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Don’t Confuse Being Busy with Being Productive

Bill Coon
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For fans of college basketball, you know John Wooden. For those that don’t, just know that he won… a lot. He’s recognized as one of the best coaches ever, across any sport, at any level. What does this have to do with Riverbed Technologies, Don't mistake activity for achievement.a digital performance company that focuses on visibility into end-users, applications, and networks? It’s what he said when asked about the secret to his success: “Don’t mistake activity for achievement.” An alternate version: “Don’t confuse being busy with being productive.” Let me explain.

If someone asks if you are too busy to talk, what is your response? Are you letting phone calls go to voice mail? Ignoring emails? Using words like slammed, buried, overloaded, lots of irons in the fire, tied up, have a full plate, in a meeting, have a lot of fish to fry, up to my ears, and so on and so on? Are you being productive?

I/T productivity

Cavemen too busyWe can all agree that everyone in the I/T business is busy … but can we agree we are all using our time efficiently and achieving our goals? Or are we confusing activity with I/T productivity? I’m sure Coach Wooden was busy too, but he made sure his players were coached with purposeful activities to reach their goal, which was to win games and ultimately championships.

Achievement in the I/T industry can mean many things to people. But one of those goals has to be ensuring the best digital experiences to all users, across all applications, supported by different types of networks, and using all kinds of devices. No matter what your I/T role is, take notice of how you accomplish that goal. Can you be more efficient and productive? What is the 1st thing you want visibility into when you’re asked to fix a performance problem?

Does a network dashboard of green lights translate to superior digital experience? A performance table of database queries with fast response times mean there aren’t any database issues? No PC problems found by your desktop tool confirm it must be the network? Having that visibility is certainly required…the complexity of delivering end-users the performance and availability of applications they need is driving the requirement to instrument end-to-end, and fill visibility gaps for a complete picture of end-user experience.

But where do you start? Whatever your role, you likely turn to the visibility tools that are instrumented based on that role. For the network operations team, maybe that’s an SNMP-based dashboard of red/green status lights monitoring availability of the network or capturing packets for deep-dive network analysis. The application team has tools that look inside the application framework to identify slow methods and classes and understand the underlying code of the application. And the server team is looking for spikes in server CPU and memory usage.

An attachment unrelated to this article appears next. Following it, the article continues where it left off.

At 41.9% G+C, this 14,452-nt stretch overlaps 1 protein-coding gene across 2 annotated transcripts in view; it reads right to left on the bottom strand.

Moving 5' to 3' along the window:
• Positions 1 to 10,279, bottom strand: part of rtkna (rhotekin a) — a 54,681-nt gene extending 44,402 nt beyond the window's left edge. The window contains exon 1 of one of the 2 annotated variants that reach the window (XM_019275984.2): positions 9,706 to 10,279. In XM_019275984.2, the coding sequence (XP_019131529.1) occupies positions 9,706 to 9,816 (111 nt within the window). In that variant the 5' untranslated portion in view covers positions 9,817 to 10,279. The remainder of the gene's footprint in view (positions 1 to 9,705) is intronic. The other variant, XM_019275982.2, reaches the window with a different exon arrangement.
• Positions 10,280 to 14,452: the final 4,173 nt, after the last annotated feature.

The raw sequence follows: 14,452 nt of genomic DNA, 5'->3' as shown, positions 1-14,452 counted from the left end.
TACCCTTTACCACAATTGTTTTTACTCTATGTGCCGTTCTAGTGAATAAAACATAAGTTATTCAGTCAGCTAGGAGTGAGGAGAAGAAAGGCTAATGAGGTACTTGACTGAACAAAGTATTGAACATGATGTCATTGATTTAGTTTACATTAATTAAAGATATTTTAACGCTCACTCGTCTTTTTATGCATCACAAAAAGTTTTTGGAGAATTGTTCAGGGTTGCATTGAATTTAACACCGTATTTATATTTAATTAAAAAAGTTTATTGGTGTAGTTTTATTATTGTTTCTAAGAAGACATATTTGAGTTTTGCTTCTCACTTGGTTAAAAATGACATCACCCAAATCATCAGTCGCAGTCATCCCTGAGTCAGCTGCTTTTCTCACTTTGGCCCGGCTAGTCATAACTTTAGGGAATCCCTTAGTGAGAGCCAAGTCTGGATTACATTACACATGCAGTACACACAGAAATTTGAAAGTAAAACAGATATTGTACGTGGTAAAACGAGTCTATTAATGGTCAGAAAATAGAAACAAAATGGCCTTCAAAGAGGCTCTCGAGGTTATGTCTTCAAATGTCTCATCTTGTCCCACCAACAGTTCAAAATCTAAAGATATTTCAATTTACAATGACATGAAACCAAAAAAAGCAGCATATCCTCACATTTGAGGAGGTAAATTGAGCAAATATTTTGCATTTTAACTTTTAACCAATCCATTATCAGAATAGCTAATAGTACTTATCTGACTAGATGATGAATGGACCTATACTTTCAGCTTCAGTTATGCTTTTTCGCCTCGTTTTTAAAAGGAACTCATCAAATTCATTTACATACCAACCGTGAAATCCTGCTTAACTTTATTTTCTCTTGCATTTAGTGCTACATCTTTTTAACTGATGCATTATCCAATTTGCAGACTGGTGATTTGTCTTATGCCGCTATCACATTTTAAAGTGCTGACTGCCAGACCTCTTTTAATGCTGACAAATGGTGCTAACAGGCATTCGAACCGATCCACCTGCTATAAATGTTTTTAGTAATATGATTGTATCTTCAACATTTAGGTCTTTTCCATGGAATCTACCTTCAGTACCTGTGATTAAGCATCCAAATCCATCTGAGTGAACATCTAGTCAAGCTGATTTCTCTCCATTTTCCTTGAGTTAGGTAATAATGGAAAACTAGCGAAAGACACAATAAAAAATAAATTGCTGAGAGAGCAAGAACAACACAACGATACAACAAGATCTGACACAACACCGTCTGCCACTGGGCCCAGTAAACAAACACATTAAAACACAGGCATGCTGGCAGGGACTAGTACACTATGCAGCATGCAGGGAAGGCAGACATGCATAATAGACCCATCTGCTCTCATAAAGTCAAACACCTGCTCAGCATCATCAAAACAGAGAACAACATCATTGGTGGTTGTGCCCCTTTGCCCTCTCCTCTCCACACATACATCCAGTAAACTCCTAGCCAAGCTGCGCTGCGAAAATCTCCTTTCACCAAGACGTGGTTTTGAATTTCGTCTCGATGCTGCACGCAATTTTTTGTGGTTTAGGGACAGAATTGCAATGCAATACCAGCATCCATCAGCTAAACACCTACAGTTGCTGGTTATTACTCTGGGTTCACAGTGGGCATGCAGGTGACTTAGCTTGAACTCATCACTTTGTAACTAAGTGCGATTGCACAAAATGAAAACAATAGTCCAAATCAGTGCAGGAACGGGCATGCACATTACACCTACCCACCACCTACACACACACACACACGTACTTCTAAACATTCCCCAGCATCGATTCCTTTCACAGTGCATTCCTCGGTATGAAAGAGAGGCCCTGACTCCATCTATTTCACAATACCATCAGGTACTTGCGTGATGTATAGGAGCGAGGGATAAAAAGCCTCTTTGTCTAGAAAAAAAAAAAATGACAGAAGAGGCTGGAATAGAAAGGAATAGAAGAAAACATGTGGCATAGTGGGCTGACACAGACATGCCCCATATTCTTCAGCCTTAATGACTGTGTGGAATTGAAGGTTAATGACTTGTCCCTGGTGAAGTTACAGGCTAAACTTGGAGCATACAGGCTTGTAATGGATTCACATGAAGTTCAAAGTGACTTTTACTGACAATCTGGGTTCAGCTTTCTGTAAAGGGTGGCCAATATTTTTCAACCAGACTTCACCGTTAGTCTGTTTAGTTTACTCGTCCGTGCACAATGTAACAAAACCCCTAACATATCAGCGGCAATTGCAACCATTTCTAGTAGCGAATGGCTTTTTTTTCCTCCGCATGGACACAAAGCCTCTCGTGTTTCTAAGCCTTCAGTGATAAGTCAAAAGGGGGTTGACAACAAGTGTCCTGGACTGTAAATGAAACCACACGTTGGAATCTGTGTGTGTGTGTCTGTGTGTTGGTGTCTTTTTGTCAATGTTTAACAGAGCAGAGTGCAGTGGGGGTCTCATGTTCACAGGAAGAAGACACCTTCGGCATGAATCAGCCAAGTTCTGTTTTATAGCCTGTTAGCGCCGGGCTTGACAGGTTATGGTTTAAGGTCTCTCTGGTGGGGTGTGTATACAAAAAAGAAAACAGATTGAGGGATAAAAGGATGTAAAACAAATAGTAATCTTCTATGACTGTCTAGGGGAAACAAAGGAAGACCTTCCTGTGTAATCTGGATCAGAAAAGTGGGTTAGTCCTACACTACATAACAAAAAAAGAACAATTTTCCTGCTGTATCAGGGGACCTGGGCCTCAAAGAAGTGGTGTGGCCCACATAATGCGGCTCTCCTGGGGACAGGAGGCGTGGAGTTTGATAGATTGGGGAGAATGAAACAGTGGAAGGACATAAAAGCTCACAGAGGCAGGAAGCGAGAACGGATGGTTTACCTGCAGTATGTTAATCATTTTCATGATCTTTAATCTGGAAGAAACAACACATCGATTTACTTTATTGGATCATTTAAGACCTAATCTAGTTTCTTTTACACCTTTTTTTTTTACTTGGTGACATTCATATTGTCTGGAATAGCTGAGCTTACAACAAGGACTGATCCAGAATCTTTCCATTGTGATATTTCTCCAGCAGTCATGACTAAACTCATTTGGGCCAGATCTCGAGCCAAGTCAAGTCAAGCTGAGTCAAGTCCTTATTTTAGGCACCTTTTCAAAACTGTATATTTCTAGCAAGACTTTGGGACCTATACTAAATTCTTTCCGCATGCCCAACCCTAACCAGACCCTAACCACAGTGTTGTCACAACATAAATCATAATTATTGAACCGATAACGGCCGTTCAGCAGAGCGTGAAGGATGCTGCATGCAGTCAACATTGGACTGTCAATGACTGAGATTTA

How many times have you found no issues? Wasted time proving it’s not the networks fault? The servers fault? The applications fault? It’s nobody’s fault! You start thinking, is there even a problem? I ask again, is this productive?

That’s why even the most experienced application developer, help desk operator, and network support engineer need to realize there really is an “easy” button that can improve productivity and help reduce the amount of activity you spend troubleshooting user performance issues.

Start with the end-user!

But wait! You’re a Wireshark expert and can fix any problem with packets; you’ve got a utility that can scans the network for issues; a central log analyzer that collects almost anything; a DevOps tool that locates application bottlenecks. What can instrumentation of the end-users do for you? Let me count the ways:

  1. Eliminate guesswork–validate there really is a problem and its impact to the business
  2. Proactive awareness–most user problems aren’t even reported; what you don’t know can hurt you
  3. Stop the finger pointing–isolate the problem to user, network, or application to prioritize efforts
  4. Quit wasting time–don’t dive deep unless you must

Your time is valuable…being busy is usually good, but being busy and productive is better. Leverage instrumentation like Riverbed’s SteelCentral Aternity that goes beyond device health and statistics.

Measure end-user-experience  from the point of consumption that targets all applications wherever and however they are provided. Validate the issue and isolate the problem domain first…it’s easy, it saves time, and can help improve your productivity no matter your role within I/T. And don’t stop there. Consider how this end-user experience monitoring integrates into Riverbed SteelCentral, a multi-perspective, integrated solution that is the only end-to-end digital experience management platform that combines end-user, network, and application perspectives.

Are you going to stop being busy? I doubt it. Are you going to free up time to focus more on other high priority goals? Absolutely!

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